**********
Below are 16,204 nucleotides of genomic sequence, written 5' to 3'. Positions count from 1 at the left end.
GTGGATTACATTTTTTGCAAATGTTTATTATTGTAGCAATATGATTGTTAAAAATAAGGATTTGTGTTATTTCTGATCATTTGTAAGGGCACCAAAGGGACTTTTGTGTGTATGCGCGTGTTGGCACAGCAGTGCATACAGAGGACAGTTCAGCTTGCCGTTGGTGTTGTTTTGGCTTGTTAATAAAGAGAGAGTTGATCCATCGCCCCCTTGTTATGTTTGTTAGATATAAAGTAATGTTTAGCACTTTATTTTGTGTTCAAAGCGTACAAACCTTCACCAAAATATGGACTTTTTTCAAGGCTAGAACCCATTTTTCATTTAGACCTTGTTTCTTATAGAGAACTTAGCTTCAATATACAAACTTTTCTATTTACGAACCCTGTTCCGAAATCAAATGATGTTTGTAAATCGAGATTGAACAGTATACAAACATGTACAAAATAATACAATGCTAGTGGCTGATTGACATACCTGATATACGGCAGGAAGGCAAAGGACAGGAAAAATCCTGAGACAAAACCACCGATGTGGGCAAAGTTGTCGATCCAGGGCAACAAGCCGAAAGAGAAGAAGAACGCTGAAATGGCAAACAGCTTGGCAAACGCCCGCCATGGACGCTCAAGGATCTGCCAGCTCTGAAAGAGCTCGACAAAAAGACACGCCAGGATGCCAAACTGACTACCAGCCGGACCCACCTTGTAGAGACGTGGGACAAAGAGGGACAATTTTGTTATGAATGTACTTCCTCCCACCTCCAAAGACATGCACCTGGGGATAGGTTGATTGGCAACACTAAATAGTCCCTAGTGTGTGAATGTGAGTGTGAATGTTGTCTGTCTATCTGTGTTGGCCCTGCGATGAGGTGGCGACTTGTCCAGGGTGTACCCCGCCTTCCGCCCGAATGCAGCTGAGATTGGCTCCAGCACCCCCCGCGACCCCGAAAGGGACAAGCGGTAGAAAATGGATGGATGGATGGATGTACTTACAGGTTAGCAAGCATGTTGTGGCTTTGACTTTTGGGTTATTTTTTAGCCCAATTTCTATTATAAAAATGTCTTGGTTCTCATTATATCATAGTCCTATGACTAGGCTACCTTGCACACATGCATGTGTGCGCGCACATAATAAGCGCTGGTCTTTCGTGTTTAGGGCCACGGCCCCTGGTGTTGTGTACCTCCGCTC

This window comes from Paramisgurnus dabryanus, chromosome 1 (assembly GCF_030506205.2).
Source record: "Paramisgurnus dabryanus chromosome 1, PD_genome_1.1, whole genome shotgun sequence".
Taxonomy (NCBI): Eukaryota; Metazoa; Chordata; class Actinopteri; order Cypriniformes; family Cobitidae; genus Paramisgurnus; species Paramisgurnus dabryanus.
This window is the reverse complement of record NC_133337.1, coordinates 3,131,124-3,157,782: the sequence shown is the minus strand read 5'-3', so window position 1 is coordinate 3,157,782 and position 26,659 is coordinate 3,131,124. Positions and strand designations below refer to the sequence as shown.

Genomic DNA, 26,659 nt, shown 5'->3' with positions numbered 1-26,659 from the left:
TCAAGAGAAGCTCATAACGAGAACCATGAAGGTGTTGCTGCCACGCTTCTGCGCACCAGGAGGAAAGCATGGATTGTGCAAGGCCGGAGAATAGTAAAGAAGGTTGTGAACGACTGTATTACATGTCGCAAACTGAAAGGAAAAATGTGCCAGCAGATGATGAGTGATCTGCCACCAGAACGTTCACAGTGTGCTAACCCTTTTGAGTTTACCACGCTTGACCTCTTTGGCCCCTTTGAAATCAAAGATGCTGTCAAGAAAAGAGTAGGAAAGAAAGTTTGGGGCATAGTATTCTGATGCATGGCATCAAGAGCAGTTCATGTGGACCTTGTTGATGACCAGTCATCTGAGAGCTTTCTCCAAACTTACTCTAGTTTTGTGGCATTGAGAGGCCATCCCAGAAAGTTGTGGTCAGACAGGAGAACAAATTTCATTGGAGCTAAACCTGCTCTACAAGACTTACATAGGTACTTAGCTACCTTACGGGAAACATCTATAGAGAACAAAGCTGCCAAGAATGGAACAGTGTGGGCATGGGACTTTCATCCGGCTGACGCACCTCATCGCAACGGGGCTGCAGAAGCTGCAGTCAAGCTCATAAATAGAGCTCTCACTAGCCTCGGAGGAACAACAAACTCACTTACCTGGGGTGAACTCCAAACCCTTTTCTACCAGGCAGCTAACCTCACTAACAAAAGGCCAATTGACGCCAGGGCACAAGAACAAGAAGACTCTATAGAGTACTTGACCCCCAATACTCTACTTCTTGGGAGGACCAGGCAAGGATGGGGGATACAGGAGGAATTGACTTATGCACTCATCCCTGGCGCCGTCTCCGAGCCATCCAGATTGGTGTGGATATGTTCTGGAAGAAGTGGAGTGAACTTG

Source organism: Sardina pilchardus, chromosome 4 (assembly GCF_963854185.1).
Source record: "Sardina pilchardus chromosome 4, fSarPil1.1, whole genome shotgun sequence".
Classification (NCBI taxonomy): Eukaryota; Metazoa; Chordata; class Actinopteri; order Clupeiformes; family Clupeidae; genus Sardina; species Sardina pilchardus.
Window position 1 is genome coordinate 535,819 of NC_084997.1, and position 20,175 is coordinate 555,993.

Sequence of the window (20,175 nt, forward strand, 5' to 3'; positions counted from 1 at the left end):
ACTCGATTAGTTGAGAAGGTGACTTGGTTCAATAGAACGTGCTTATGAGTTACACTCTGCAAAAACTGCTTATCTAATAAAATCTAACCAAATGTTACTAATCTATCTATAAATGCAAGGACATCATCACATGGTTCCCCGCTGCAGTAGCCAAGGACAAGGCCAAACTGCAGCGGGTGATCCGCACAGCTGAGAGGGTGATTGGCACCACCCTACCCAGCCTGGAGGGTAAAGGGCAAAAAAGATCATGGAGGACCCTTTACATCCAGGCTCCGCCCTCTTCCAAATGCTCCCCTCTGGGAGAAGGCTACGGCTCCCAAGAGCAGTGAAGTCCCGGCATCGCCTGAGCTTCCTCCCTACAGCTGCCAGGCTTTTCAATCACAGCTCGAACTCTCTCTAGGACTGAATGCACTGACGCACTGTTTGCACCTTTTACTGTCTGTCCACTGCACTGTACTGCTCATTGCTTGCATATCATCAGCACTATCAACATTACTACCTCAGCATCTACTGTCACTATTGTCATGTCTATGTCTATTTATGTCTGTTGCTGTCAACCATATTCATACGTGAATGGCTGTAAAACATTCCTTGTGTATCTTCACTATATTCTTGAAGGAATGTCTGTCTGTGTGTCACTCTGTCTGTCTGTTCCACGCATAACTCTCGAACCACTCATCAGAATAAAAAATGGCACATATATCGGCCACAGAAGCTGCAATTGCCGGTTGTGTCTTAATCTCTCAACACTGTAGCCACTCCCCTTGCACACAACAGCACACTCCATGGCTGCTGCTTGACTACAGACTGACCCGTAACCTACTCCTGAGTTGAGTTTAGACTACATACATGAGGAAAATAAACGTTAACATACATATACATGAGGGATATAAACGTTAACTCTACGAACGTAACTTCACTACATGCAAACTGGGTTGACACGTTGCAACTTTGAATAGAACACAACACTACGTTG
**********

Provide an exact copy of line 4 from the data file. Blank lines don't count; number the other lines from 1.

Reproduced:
Source record: "Paramisgurnus dabryanus chromosome 1, PD_genome_1.1, whole genome shotgun sequence".